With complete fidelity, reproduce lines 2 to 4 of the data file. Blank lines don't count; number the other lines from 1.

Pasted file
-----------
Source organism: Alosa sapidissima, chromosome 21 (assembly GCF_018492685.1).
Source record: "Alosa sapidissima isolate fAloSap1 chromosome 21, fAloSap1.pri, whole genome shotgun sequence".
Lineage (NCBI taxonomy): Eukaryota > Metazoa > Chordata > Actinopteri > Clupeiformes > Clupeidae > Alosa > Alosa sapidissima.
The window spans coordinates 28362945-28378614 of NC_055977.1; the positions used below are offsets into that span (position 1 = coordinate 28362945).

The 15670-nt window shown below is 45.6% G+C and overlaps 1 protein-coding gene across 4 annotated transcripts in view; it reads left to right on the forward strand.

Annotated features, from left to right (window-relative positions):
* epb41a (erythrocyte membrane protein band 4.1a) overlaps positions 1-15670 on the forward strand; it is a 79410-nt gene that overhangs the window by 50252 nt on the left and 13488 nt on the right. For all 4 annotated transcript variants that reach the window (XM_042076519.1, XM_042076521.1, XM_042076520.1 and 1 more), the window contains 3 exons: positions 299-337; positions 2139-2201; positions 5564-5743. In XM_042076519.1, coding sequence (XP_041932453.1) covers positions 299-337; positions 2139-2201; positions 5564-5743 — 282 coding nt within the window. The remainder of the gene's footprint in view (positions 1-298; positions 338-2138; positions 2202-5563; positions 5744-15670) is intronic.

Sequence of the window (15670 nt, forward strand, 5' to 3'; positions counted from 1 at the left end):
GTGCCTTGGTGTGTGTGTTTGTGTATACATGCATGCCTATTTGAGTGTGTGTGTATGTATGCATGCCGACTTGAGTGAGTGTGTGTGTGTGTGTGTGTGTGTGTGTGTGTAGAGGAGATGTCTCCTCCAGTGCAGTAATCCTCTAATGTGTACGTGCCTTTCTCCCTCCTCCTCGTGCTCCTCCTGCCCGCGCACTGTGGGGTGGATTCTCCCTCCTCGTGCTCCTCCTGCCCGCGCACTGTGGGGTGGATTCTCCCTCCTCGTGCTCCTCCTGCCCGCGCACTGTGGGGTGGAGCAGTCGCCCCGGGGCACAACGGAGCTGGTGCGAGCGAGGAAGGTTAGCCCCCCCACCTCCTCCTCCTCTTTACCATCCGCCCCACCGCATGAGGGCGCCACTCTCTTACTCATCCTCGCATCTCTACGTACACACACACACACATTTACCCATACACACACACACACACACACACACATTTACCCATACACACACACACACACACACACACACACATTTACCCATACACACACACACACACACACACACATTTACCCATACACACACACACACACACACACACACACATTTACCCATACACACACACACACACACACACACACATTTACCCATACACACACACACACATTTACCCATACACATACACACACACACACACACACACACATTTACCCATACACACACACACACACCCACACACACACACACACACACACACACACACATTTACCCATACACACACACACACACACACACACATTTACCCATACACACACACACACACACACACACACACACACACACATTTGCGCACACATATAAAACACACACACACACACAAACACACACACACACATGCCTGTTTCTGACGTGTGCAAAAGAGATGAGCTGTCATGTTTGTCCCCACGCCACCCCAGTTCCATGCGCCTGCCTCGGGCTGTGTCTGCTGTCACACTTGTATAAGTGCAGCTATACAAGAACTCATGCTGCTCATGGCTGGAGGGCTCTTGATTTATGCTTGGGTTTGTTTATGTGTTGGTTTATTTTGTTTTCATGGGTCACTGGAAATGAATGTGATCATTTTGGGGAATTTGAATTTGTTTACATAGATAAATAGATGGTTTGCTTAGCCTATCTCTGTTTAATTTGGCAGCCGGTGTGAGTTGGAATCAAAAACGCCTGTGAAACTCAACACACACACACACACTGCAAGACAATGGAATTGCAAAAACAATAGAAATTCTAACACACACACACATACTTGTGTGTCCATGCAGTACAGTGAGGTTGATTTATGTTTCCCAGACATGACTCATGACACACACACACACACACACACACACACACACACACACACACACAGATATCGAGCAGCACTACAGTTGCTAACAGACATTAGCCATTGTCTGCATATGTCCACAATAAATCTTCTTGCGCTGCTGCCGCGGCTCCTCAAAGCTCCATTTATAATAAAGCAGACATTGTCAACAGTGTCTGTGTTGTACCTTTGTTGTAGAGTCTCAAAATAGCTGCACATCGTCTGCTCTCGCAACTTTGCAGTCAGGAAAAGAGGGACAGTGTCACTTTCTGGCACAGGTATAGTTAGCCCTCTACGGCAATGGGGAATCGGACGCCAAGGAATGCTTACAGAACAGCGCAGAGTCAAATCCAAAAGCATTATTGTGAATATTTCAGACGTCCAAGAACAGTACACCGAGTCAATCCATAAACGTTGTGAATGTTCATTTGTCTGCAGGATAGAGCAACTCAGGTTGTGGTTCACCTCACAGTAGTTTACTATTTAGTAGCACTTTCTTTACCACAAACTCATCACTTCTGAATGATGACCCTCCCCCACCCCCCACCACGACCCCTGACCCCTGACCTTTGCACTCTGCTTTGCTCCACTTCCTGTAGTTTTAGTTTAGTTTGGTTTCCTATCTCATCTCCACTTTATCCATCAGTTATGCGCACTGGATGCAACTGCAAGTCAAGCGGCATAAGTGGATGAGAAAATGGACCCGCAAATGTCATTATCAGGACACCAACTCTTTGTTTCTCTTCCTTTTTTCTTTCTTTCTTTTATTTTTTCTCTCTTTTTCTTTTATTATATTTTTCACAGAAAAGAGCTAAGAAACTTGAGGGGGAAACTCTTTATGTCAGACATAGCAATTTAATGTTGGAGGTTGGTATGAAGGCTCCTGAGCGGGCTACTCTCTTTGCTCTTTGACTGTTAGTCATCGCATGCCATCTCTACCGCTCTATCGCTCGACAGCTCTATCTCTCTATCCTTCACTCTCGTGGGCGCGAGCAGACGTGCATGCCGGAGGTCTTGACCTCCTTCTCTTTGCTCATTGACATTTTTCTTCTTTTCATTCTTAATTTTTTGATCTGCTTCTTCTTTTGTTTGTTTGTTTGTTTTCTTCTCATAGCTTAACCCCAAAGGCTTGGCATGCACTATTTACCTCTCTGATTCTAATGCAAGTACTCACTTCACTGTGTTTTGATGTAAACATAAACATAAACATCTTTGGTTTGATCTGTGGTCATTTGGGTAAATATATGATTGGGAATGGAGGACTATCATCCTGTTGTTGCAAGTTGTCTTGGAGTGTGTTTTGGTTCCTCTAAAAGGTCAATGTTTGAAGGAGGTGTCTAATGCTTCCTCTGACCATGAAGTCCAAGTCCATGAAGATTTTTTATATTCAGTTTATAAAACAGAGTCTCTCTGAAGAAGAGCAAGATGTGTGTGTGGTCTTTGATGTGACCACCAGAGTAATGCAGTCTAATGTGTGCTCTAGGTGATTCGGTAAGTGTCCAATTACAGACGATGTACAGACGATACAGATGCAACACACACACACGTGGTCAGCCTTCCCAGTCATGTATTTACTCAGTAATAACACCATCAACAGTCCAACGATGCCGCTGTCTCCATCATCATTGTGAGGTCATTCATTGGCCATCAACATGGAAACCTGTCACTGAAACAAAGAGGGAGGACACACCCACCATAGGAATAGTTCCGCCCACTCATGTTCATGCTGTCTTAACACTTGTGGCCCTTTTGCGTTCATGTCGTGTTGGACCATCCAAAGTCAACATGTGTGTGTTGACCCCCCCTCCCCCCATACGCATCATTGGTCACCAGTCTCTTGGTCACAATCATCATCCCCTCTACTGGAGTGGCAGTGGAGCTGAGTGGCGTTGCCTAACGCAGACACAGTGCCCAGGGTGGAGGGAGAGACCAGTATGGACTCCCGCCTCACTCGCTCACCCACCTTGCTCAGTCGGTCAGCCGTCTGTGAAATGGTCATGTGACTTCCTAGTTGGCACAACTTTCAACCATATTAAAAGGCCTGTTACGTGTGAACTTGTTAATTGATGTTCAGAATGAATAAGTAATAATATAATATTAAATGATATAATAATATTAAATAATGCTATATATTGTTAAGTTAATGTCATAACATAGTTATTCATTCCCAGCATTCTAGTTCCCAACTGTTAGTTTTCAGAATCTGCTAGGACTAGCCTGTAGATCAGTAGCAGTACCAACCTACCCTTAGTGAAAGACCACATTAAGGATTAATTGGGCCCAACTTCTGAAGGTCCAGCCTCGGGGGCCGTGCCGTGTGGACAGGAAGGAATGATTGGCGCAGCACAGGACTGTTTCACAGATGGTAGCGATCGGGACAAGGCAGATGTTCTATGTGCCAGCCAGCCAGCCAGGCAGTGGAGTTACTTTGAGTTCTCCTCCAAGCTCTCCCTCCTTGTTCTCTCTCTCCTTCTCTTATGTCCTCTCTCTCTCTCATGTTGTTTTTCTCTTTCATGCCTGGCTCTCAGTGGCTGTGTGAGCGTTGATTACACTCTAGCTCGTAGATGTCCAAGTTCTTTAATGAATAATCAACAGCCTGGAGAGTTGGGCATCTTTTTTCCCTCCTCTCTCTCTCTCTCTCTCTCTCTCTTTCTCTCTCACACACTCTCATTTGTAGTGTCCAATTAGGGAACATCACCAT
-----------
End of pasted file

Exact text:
Source record: "Alosa sapidissima isolate fAloSap1 chromosome 21, fAloSap1.pri, whole genome shotgun sequence".
Lineage (NCBI taxonomy): Eukaryota > Metazoa > Chordata > Actinopteri > Clupeiformes > Clupeidae > Alosa > Alosa sapidissima.
The window spans coordinates 28362945-28378614 of NC_055977.1; the positions used below are offsets into that span (position 1 = coordinate 28362945).